Dear Mr. Donald Trump,
Though I've never been one to write open letters - much less to aspiring politicians - after listening to your presidential announcement speech, I felt compelled to address a few points you made. Before I begin, though, I'll reiterate some of the things you said, just in case they have, for whatever reason, left your mind:
Our country is in serious trouble. We don't have victories anymore. We used to have victories - but we don't have them. When was the last time someone saw us beating, let's say China, in a trading deal? They kill us. I beat China all the time...When do we beat Mexico, at the border? They're laughing at us, at our stupidity. And now they're beating us economically. They are not our friends, believe me, but they're killing us economically...
When Mexico sends its people, they're not sending their best. They're not sending you...They're bringing drugs, they're bringing crime, they're rapists, and some, I assume, are good people, but I speak to border guards, and they tell us what we're getting, and it only makes common sense...They're sending us not the right people. It's coming from more than Mexico. It's coming from all over South and Latin America. It's coming probably, probably from the Middle East, but we don't know 'cause we have no protection, and we have no competence...
Mr. Trump, while I respect the empire you've built for yourself, it's safe to say you're letting your ego get the best of you. To say that we as a country cannot beat China but that you have is, among other things, egotistical. You speak of China beating us, but haven't we reached out to China for cheap labor? Why do you feel we must surpass other countries in order to be deemed powerful? Would it not make more sense to work with them?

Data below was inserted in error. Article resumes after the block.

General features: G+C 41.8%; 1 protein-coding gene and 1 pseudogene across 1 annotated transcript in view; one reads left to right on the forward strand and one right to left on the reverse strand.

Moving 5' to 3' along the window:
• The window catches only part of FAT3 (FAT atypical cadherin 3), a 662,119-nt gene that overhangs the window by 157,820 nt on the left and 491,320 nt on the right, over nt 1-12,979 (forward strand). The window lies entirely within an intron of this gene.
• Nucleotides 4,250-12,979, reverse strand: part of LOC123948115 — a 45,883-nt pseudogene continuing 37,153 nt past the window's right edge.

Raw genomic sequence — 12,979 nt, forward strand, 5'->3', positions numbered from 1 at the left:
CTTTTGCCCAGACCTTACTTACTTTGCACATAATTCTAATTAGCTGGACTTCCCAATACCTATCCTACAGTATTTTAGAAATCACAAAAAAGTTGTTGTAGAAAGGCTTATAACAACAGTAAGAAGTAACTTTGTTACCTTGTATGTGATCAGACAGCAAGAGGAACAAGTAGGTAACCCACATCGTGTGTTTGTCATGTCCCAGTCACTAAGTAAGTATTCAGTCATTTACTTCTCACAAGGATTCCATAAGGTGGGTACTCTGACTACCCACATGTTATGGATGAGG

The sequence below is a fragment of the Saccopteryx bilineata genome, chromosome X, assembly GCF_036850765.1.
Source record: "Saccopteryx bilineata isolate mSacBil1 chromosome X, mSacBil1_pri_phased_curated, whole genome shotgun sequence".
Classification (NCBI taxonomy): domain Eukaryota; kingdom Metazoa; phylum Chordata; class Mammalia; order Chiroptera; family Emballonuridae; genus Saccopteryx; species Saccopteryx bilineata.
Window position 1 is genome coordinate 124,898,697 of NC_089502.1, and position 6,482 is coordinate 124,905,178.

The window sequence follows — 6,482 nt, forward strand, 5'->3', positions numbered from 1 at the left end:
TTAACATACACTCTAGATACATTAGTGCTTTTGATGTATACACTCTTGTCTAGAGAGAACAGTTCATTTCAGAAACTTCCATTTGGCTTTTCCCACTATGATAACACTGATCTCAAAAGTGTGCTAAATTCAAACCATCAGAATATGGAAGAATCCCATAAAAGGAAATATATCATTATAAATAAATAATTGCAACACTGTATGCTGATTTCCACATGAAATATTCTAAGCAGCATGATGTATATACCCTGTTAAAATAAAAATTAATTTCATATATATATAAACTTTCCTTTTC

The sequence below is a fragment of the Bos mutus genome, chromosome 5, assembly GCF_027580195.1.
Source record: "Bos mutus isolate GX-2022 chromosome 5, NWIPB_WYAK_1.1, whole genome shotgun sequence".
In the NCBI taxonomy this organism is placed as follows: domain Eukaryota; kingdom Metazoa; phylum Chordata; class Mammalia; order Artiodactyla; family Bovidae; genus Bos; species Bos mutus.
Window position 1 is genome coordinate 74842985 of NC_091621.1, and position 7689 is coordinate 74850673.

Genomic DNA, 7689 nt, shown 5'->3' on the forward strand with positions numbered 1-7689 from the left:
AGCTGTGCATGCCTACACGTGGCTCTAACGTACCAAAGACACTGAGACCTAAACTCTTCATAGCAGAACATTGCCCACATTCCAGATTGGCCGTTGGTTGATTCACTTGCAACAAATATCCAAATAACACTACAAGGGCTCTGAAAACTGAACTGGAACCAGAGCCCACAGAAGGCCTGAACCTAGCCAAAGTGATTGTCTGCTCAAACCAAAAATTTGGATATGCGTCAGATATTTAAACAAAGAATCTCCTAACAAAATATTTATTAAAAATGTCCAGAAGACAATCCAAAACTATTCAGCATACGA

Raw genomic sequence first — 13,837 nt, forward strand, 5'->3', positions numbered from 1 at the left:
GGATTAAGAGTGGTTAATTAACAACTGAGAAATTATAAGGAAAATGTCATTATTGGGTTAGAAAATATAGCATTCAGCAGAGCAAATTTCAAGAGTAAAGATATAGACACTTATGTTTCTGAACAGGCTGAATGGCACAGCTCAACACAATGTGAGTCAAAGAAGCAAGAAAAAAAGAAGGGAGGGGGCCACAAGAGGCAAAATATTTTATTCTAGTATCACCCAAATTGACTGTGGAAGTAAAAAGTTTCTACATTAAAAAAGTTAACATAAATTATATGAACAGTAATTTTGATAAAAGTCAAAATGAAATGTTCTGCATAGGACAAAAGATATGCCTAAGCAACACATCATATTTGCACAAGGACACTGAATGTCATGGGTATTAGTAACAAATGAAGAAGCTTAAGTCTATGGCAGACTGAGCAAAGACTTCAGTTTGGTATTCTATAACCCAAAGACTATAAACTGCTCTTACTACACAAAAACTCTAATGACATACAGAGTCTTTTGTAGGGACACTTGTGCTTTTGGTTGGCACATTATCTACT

Still, the predominant issue with your presidential speech remains to be addressed: Mexico does not send its people, nor does any other country. Mexico, like any other country, has no say in what personalities choose to migrate in order to build a better future. Many of the people who do migrate work to build a life in the United States.
In fact, they have to work to support themselves and their families because, unlike many Americans, they are not entitled to government benefits, despite the fact that, according to The Institute of Taxation and Economic Policy (ITEP), a research organization that works on tax policies, undocumented immigrants paid an estimate of $10.6 billion to state and local taxes in 2010.
In addition to this, through its research, the ITEP has determined that allowing certain immigrants - presumably those who prove to be hardworking - to stay in the country and work legally would increase state and local tax contributions by $2 billion a year, reducing the deficits you mention throughout your speech.
And as if that's not impactful enough, undocumented immigrants are also paying about $15 billion a year into Social Security with no chance of ever collecting. Stephen Goss, chief actuary of the SSA, shared the following with CNNMoney: "Without the estimated 3.1 million undocumented immigrants paying into the system, Social Security would have entered persistent shortfall of revenue to cover payouts starting in 2009."
In short, many immigrants are taking on the meager jobs in order to help their families here and abroad. They are the ones doing the dirty, underpaid work that some Americans refuse to do. Hence, your assumptions are without merit and serve as proof that your reasons for running have very little to do with us.
Furthermore, as actor Cristian de la Fuenta so succinctly stated: "It is unacceptable to launch a presidential candidacy creating a rhetoric of hatred and discrimination in calling Mexicans drug dealers and rapists."
Mr. Trump, you spoke with Telemundo and stated that your speech wasn't referring to all Mexicans, yet you made disrespectful and painful generalizations that depict everything that is already wrong with our nation. If your intentions were not to offend but simply to state the truth, why didn't you mention the criminals who are not immigrants? Why, instead of aiming to blame a specific demographic for the shortcomings of our government, did you not address crime in its entirety? Is that not what a true leader would do, as opposed to segregating?
We do not need a president who will build stronger walls. What we need is a president who will look well beyond those walls and work instead to dismantle erroneous separations.
After all, we are the United States of America.
How will Donald Trump’s first 100 days impact YOU? Subscribe, choose the community that you most identify with or want to learn more about and we’ll send you the news that matters most once a week throughout Trump’s first 100 days in office. Learn more